Product Review: SunTactics sCharger-5 USB Solar Charger

Image credit: Suntactics.com
Image credit: Suntactics.com

I was given the opportunity to review the SunTactics sCharger 5 USB solar charger. It’s by far the most lightweight portable device charger I have ever seen, which makes it ideal for backpacking and when you have to travel via air with just a carry-on bag. Read on for my impressions.

What Comes in the Box

  • sCharger-5
  • Nylon case with Velcro closure
  • Quick start guide
  • Instruction pamphlet

Note that you need to supply your own USB charging cable.

Usage

I received the sCharger-5 back in June just in time for my LONG drive between Florida and Colorado, but didn’t get a chance to truly review it until I was moved into my house and had plenty of sun available on my back porch at 6800′ elevation. I intended to try out this charger with both my iPhone and iPad.

As I said, this is a very lightweight charger, weighing in at only 8.3 oz. I love this feature! I also love that the sCharger is made in America.

Being lightweight comes at a cost. The charger is a bi-fold setup with the solar panels folding inward for storage. While the panels themselves seem substantial enough, the clear laminate hinge holding them together appears weaker than I would prefer.

There’s a blue box towards the top with the USB female connector.

I figured I could put the charger in my dashboard and fly down the interstate while charging my iPhone.

Um...no? If I had consulted the instructions *before* I took this trip, I would have read that the company does not recommend attempting to use the sCharger-5 through a windshield due to the UV filtering. Photo: Patricia Vollmer.
Um…no? If I had consulted the instructions *before* I took this trip, I would have read that the company does not recommend attempting to use the sCharger-5 through a windshield due to the UV filtering. However, customers have commented on Amazon that this is indeed possible for the smallest of devices, such as an iPod Nano. Photo: Patricia Vollmer.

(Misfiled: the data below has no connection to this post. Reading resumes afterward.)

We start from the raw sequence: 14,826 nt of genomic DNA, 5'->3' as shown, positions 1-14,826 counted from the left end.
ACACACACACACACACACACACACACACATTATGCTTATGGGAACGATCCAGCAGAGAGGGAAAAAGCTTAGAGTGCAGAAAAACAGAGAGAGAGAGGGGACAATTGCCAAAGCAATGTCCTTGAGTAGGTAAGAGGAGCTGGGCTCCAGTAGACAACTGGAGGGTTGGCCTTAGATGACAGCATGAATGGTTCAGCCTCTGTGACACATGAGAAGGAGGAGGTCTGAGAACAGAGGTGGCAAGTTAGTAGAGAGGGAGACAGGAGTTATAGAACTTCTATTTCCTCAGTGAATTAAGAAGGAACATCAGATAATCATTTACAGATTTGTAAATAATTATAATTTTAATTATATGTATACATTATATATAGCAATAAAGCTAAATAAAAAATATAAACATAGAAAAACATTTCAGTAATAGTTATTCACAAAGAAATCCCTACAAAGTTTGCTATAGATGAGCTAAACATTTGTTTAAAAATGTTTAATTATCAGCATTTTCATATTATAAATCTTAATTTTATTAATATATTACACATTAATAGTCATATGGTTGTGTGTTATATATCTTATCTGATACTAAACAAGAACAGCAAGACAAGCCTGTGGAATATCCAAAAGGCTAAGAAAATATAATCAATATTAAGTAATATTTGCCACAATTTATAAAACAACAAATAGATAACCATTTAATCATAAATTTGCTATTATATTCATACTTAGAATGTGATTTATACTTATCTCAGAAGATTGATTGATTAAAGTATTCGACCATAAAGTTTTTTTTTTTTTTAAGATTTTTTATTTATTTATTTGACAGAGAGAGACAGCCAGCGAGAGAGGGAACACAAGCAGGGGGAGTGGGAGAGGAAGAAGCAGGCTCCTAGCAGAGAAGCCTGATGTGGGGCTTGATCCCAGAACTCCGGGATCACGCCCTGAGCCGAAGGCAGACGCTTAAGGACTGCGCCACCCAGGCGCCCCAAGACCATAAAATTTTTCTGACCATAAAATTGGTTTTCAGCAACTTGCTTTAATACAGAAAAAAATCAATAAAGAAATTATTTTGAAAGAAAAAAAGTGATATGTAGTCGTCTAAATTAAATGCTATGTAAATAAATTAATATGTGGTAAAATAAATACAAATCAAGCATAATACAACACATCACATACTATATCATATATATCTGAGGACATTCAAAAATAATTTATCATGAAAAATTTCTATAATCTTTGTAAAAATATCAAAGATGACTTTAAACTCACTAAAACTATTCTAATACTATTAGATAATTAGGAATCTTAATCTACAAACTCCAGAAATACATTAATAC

This didn’t work. My iPhone would beep upon plugging it in, but it didn’t remain charging for more than a minute or so. The iPad didn’t even last that long.

So my review would have to wait until I was settled into our new house.

Fast forward three weeks and I was ready to roll. Because the instructions clearly stated that the charger needed to be in direct sunlight, and I didn’t want to take chances with windows again, I had a great setup:

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My answer to making sure the sCharger is in direct sunlight without baking my devices in the July sun. Photo: Patricia Vollmer.
My answer to making sure the sCharger was in direct sunlight without baking my devices in the July sun. Photo: Patricia Vollmer.

First I tested the sCharger-5 on my iPhone. With full Colorado sun, this was easy. The best I was able to accomplish was about 40% charge per hour and that was by turning off my GPS and all apps. When I left everything running, I averaged 30% charge per hour. While this isn’t as fast as my iPhone wall charger, it’s a great charging rate just the same.